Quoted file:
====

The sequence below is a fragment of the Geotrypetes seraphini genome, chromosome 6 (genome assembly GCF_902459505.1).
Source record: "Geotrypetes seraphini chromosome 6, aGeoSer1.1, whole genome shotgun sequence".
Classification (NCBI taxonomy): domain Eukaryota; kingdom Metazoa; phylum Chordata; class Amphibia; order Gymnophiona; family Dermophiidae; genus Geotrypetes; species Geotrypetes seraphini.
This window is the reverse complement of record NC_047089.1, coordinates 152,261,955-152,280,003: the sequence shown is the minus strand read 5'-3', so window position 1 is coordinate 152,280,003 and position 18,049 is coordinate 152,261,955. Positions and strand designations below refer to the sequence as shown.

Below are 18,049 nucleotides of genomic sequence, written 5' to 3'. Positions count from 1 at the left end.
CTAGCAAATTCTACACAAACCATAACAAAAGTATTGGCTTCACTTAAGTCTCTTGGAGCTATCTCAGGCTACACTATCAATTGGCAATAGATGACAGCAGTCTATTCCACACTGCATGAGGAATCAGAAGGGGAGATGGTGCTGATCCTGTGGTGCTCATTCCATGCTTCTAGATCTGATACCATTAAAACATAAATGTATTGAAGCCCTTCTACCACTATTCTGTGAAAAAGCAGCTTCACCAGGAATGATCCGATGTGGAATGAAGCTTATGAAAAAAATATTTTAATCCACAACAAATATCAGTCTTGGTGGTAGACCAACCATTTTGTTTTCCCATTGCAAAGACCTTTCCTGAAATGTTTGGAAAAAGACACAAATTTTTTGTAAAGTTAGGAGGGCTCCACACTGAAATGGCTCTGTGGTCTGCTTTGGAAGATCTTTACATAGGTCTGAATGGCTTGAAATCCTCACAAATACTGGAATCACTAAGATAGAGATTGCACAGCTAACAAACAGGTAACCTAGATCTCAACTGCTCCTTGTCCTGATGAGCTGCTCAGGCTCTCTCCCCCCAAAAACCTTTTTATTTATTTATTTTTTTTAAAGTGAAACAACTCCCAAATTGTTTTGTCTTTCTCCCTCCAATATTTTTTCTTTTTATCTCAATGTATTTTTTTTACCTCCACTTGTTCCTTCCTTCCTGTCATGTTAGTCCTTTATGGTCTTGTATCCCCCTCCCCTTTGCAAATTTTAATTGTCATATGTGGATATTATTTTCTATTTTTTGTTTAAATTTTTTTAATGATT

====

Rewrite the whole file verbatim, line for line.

The sequence below is a fragment of the Geotrypetes seraphini genome, chromosome 6 (genome assembly GCF_902459505.1).
Source record: "Geotrypetes seraphini chromosome 6, aGeoSer1.1, whole genome shotgun sequence".
Classification (NCBI taxonomy): domain Eukaryota; kingdom Metazoa; phylum Chordata; class Amphibia; order Gymnophiona; family Dermophiidae; genus Geotrypetes; species Geotrypetes seraphini.
This window is the reverse complement of record NC_047089.1, coordinates 152,261,955-152,280,003: the sequence shown is the minus strand read 5'-3', so window position 1 is coordinate 152,280,003 and position 18,049 is coordinate 152,261,955. Positions and strand designations below refer to the sequence as shown.

Below are 18,049 nucleotides of genomic sequence, written 5' to 3'. Positions count from 1 at the left end.
CTAGCAAATTCTACACAAACCATAACAAAAGTATTGGCTTCACTTAAGTCTCTTGGAGCTATCTCAGGCTACACTATCAATTGGCAATAGATGACAGCAGTCTATTCCACACTGCATGAGGAATCAGAAGGGGAGATGGTGCTGATCCTGTGGTGCTCATTCCATGCTTCTAGATCTGATACCATTAAAACATAAATGTATTGAAGCCCTTCTACCACTATTCTGTGAAAAAGCAGCTTCACCAGGAATGATCCGATGTGGAATGAAGCTTATGAAAAAAATATTTTAATCCACAACAAATATCAGTCTTGGTGGTAGACCAACCATTTTGTTTTCCCATTGCAAAGACCTTTCCTGAAATGTTTGGAAAAAGACACAAATTTTTTGTAAAGTTAGGAGGGCTCCACACTGAAATGGCTCTGTGGTCTGCTTTGGAAGATCTTTACATAGGTCTGAATGGCTTGAAATCCTCACAAATACTGGAATCACTAAGATAGAGATTGCACAGCTAACAAACAGGTAACCTAGATCTCAACTGCTCCTTGTCCTGATGAGCTGCTCAGGCTCTCTCCCCCCAAAAACCTTTTTATTTATTTATTTTTTTTAAAGTGAAACAACTCCCAAATTGTTTTGTCTTTCTCCCTCCAATATTTTTTCTTTTTATCTCAATGTATTTTTTTTACCTCCACTTGTTCCTTCCTTCCTGTCATGTTAGTCCTTTATGGTCTTGTATCCCCCTCCCCTTTGCAAATTTTAATTGTCATATGTGGATATTATTTTCTATTTTTTGTTTAAATTTTTTTAATGATT